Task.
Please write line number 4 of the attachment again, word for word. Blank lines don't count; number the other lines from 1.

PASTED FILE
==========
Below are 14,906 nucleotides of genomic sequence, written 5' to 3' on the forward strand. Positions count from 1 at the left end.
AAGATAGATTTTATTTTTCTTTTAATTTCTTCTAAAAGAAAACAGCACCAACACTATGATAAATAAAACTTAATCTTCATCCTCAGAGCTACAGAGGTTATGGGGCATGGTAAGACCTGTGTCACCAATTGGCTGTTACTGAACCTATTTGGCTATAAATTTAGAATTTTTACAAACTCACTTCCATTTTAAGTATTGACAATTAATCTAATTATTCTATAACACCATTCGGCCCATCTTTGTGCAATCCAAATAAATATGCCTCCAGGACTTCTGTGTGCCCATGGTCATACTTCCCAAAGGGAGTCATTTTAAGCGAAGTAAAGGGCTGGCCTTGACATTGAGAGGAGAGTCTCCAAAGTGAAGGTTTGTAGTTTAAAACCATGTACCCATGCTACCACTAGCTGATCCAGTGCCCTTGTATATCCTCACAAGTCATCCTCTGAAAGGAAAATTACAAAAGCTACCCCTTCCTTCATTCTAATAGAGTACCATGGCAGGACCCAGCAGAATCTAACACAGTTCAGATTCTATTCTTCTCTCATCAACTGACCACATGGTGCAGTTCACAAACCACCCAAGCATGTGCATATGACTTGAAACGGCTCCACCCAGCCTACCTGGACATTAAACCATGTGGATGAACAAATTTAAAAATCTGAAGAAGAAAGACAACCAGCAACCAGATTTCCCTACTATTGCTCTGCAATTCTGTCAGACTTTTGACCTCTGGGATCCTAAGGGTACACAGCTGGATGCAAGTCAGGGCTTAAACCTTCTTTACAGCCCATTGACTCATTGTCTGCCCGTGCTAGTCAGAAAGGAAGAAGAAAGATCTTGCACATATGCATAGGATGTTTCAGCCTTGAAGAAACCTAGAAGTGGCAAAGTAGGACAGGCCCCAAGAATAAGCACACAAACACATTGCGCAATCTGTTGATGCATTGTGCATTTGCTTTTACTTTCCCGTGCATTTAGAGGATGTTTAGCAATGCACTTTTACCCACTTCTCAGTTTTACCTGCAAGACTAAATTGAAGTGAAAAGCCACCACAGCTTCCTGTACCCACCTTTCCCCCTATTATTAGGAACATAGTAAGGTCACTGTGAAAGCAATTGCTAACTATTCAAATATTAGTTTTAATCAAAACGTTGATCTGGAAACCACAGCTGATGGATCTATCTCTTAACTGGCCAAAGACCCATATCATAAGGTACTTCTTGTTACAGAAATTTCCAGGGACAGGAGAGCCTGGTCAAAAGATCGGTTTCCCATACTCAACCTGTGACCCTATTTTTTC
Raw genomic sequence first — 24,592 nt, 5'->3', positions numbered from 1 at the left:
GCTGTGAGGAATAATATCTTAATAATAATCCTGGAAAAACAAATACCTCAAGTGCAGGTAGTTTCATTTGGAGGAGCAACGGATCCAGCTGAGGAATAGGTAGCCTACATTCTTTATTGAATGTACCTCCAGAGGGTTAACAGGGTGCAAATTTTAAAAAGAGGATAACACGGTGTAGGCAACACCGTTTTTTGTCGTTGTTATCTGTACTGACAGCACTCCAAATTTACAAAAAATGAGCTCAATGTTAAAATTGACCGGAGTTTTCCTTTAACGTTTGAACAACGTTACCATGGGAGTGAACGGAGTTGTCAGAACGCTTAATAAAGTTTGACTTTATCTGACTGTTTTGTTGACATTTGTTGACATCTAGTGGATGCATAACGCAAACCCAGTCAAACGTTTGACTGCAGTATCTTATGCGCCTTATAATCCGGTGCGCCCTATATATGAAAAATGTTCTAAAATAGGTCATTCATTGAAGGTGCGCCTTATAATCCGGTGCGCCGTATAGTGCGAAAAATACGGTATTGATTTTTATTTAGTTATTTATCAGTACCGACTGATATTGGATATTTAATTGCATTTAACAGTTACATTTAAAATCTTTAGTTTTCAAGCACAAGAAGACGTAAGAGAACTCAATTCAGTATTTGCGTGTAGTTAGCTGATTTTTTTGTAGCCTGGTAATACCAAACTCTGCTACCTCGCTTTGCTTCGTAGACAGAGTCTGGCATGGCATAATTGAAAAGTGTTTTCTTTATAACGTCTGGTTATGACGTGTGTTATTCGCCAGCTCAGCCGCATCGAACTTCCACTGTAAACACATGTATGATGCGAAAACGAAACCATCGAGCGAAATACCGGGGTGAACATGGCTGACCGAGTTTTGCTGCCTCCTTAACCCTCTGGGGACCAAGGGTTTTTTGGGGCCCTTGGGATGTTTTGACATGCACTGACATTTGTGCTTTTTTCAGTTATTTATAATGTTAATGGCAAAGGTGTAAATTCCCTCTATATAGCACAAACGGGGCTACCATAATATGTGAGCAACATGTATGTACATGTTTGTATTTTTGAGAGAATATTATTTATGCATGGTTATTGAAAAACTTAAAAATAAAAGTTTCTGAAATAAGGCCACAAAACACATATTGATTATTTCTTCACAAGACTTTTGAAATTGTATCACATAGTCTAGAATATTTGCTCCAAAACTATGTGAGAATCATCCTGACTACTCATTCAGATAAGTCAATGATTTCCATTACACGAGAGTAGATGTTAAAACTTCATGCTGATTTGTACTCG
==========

GCTGTGAGGAATAATATCTTAATAATAATCCTGGAAAAACAAATACCTCAAGTGCAGGTAGTTTCATTTGGAGGAGCAACGGATCCAGCTGAGGAATAGGTAGCCTACATTCTTTATTGAATGTACCTCCAGAGGGTTAACAGGGTGCAAATTTTAAAAAGAGGATAACACGGTGTAGGCAACACCGTTTTTTGTCGTTGTTATCTGTACTGACAGCACTCCAAATTTACAAAAAATGAGCTCAATGTTAAAATTGACCGGAGTTTTCCTTTAACGTTTGAACAACGTTACCATGGGAGTGAACGGAGTTGTCAGAACGCTTAATAAAGTTTGACTTTATCTGACTGTTTTGTTGACATTTGTTGACATCTAGTGGATGCATAACGCAAACCCAGTCAAACGTTTGACTGCAGTATCTTATGCGCCTTATAATCCGGTGCGCCCTATATATGAAAAATGTTCTAAAATAGGTCATTCATTGAAGGTGCGCCTTATAATCCGGTGCGCCGTATAGTGCGAAAAATACGGTATTGATTTTTATTTAGTTATTTATCAGTACCGACTGATATTGGATATTTAATTGCATTTAACAGTTACATTTAAAATCTTTAGTTTTCAAGCACAAGAAGACGTAAGAGAACTCAATTCAGTATTTGCGTGTAGTTAGCTGATTTTTTTGTAGCCTGGTAATACCAAACTCTGCTACCTCGCTTTGCTTCGTAGACAGAGTCTGGCATGGCATAATTGAAAAGTGTTTTCTTTATAACGTCTGGTTATGACGTGTGTTATTCGCCAGCTCAGCCGCATCGAACTTCCACTGTAAACACATGTATGATGCGAAAACGAAACCATCGAGCGAAATACCGGGGTGAACATGGCTGACCGAGTTTTGCTGCCTCCTTAACCCTCTGGGGACCAAGGGTTTTTTGGGGCCCTTGGGATGTTTTGACATGCACTGACATTTGTGCTTTTTTCAGTTATTTATAATGTTAATGGCAAAGGTGTAAATTCCCTCTATATAGCACAAACGGGGCTACCATAATATGTGAGCAACATGTATGTACATGTTTGTATTTTTGAGAGAATATTATTTATGCATGGTTATTGAAAAACTTAAAAATAAAAGTTTCTGAAATAAGGCCACAAAACACATATTGATTATTTCTTCACAAGACTTTTGAAATTGTATCACATAGTCTAGAATATTTGCTCCAAAACTATGTGAGAATCATCCTGACTACTCATTCAGATAAGTCAATGATTTCCATTACACGAGAGTAGATGTTAAAACTTCATGCTGATTTGTACTCG